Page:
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Rookie Spotlight - Diontae Johnson


One of the most perplexing selections of the 2019 NFL Draft was Pittsburgh Steelers' third-round wide receiver, Diontae Johnson. The Steelers took Johnson in the third round ahead of dozens of WRs which the vast majority of scouts and analysts had ranked above him.

Wherever I looked, I saw a sixth or seventh round grade on Johnson, at best. Some places had him graded as an undrafted free agent. The fact that the Steelers took Johnson in the third round matters, but draft capital can only mask a lack of ability so much. We've seen plenty of WRs with massive draft capital like Laquon Treadwell, Kevin White, and Devante Parker, to name a few, that completely flopped at the next level. The Steelers do have a pretty good track record with drafting wide receivers. Is Diontae Johnson their next gem find?

When evaluating prospects' likelihood of NFL success, we care about three things:
1. College performance
2. Athletic measurables
3. Draft capital

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College Performance

Although he did next to nothing as a freshman, the fact that Johnson played in just about every game as a freshman is important. WRs that redshirt have a low likelihood of success in the NFL.

When analyzing a prospect's ceiling, we look at his best college season, which, for Johnson, was his sophomore year where he posted 1278 yards and 13 touchdowns on 74 receptions. Johnson played at a small school in Toledo so it is important that he was dominant. His 34% dominator rating ranks in the 63rd percentile. That's certainly above the 30% threshold a receiver realistically needs to achieve in order to have any shot at a successful NFL career, but given the lack of real competition for targets, it's definitely lower than a small school prospect should ideally have.

For comparison purposes, Andy Isabella went to UMass and his dominator rating was 52.2%, 97th percentile. Going back a number of years, T.Y. Hilton had a 41.9% dominator rating, 84th percentile, at Florida Atlantic. Going back even further, Greg Jennings, a Western Michigan product, had a 46.5% dominator rating, 92nd percentile. Small school WRs that go on to have productive NFL careers have historically dominated in college. Johnson fails to check this box.

In his junior season, Johnson regressed considerably, amassing just 761 receiving yards and eight touchdowns on 49 receptions. It's far from a death sentence for his NFL outlook, but a significant regression is obviously not a positive sign.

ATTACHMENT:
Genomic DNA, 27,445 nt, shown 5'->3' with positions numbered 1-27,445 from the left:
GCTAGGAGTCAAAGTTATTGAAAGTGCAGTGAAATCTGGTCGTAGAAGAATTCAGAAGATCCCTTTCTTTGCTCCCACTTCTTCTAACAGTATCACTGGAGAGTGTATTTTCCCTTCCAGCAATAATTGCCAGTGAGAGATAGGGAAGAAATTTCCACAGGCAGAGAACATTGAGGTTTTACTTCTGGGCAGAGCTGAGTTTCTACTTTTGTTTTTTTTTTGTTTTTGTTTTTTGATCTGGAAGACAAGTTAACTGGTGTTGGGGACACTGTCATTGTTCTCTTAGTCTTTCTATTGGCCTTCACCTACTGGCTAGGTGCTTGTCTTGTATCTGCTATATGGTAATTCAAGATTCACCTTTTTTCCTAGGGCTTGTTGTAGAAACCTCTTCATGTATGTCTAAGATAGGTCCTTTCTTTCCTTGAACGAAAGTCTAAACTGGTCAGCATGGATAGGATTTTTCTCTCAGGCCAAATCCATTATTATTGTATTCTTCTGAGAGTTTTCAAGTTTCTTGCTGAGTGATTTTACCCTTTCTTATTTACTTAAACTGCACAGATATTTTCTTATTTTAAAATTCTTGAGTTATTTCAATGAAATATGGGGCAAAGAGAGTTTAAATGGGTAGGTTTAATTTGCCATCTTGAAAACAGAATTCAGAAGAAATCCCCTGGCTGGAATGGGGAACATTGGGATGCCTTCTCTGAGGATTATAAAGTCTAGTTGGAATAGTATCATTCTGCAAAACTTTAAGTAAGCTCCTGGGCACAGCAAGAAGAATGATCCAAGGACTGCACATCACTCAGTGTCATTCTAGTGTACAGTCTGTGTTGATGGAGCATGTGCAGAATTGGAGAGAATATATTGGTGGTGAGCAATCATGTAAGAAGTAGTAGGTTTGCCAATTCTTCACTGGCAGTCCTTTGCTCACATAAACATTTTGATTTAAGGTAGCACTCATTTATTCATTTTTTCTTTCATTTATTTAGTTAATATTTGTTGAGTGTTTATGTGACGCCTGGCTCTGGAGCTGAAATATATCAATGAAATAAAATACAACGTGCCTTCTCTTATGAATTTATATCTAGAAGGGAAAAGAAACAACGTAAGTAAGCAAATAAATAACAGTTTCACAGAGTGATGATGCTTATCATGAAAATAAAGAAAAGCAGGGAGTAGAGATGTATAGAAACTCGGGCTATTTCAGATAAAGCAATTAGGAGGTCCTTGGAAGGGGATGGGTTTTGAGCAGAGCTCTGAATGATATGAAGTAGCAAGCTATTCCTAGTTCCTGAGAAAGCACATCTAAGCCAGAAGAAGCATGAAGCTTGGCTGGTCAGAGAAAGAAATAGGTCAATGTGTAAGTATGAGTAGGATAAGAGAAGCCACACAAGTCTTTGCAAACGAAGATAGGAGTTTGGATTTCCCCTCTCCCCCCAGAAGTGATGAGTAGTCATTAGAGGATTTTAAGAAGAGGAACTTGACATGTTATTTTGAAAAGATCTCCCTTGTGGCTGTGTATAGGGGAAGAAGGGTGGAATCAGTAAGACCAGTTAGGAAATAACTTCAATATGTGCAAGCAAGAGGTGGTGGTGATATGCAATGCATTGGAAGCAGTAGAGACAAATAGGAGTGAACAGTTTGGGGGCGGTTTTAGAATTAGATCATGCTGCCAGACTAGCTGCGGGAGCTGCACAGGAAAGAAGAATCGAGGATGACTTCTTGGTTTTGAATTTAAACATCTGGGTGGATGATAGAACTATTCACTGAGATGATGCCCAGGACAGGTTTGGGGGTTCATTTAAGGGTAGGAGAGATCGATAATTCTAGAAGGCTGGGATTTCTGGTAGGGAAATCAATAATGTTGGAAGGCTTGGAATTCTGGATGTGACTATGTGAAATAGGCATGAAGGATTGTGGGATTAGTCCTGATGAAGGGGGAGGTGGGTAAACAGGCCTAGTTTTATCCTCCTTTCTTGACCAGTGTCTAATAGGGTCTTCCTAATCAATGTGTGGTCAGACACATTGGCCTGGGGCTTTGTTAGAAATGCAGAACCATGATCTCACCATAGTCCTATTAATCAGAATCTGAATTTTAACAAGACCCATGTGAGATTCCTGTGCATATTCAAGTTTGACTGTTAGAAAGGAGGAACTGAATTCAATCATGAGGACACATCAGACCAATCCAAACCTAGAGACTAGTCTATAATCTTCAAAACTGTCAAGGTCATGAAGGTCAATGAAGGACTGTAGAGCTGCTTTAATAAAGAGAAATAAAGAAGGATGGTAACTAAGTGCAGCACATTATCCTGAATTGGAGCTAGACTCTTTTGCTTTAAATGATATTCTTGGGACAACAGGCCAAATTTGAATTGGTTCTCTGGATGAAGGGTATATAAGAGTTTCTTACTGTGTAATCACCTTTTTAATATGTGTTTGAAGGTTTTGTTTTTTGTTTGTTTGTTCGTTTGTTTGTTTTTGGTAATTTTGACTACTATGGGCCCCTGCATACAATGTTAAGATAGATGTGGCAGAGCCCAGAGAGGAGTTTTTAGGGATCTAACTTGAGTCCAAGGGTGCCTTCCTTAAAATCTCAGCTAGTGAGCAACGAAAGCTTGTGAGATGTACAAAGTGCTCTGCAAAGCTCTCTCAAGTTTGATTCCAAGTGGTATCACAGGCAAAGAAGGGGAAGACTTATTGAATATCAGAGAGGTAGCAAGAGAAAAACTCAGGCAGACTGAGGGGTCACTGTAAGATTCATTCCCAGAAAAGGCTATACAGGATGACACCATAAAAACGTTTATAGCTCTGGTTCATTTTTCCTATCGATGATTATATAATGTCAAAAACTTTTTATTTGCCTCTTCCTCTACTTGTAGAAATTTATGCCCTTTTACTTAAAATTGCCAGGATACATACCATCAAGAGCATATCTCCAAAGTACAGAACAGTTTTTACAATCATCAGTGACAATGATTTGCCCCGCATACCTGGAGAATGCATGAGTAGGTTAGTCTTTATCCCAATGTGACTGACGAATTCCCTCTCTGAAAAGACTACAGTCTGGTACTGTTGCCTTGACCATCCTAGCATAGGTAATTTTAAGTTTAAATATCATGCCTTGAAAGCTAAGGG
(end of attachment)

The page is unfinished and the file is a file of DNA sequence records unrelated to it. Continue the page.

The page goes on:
Athletic Measurables

At 5'10, 183 lbs, Johnson profiles as either a speedy flanker or a shifty slot man. Unfortunately, Johnson is neither fast nor agile. Johnson 4.53 40 time ranks in the 57th percentile, which isn't terrible. It is his 37th percentile burst score and 16th percentile agility score that are extremely alarming. I do think SPARQ-x ratings are overrated, but Johnson is a 22nd percentile SPARQ-x athlete with overall poor athletic measurables. He's small, unathletic, and slow for his size. He also has small hands. What exactly does he do well?

Film grinders will argue that Johnson displays strong body control and good separation. I believe that to be associated with confirmation bias based upon where he was selected. If Johnson has these skills, why did he test so poorly in the agility drills? And why didn't it lead to more productivity at the collegiate level?

 

Rookie Season Outlook

JuJu Smith-Schuster is the obvious WR1. Behind him should be James Washington, Ryan Switzer, and Donte Moncrief. Can Diontae Johnson beat out any of those three guys? He's not better than Switzer at what Switzer does. I see no reason for the Steelers to just give up on Washington. I think Moncrief is terrible, but they just signed him this offseason to be a starter. I don't see any way Johnson has any real impact as a rookie barring an injury. He should be firmly off the redraft radar, even in the deepest of leagues.

 

Long-Term Outlook

Johnson is definitely an NFL player due to, at the very least, his contributions on special teams. That gives him an immediate path to being active on game days, which at least gives him a chance to find his way onto the field.

I think Johnson's absolute ceiling is a real-life WR3, which could warrant being on fantasy rosters on a prolific Steelers offense. The WR3 on any old team isn't valuable, but as long as Ben Roethlisberger is around, which looks likely to be the case for at least two more seasons, Johnson would be worth monitoring if he can take that WR3 job. If you asked me to make a prediction, however, I would say Johnson makes his living on special teams and is never a meaningful contributor as a wide receiver.

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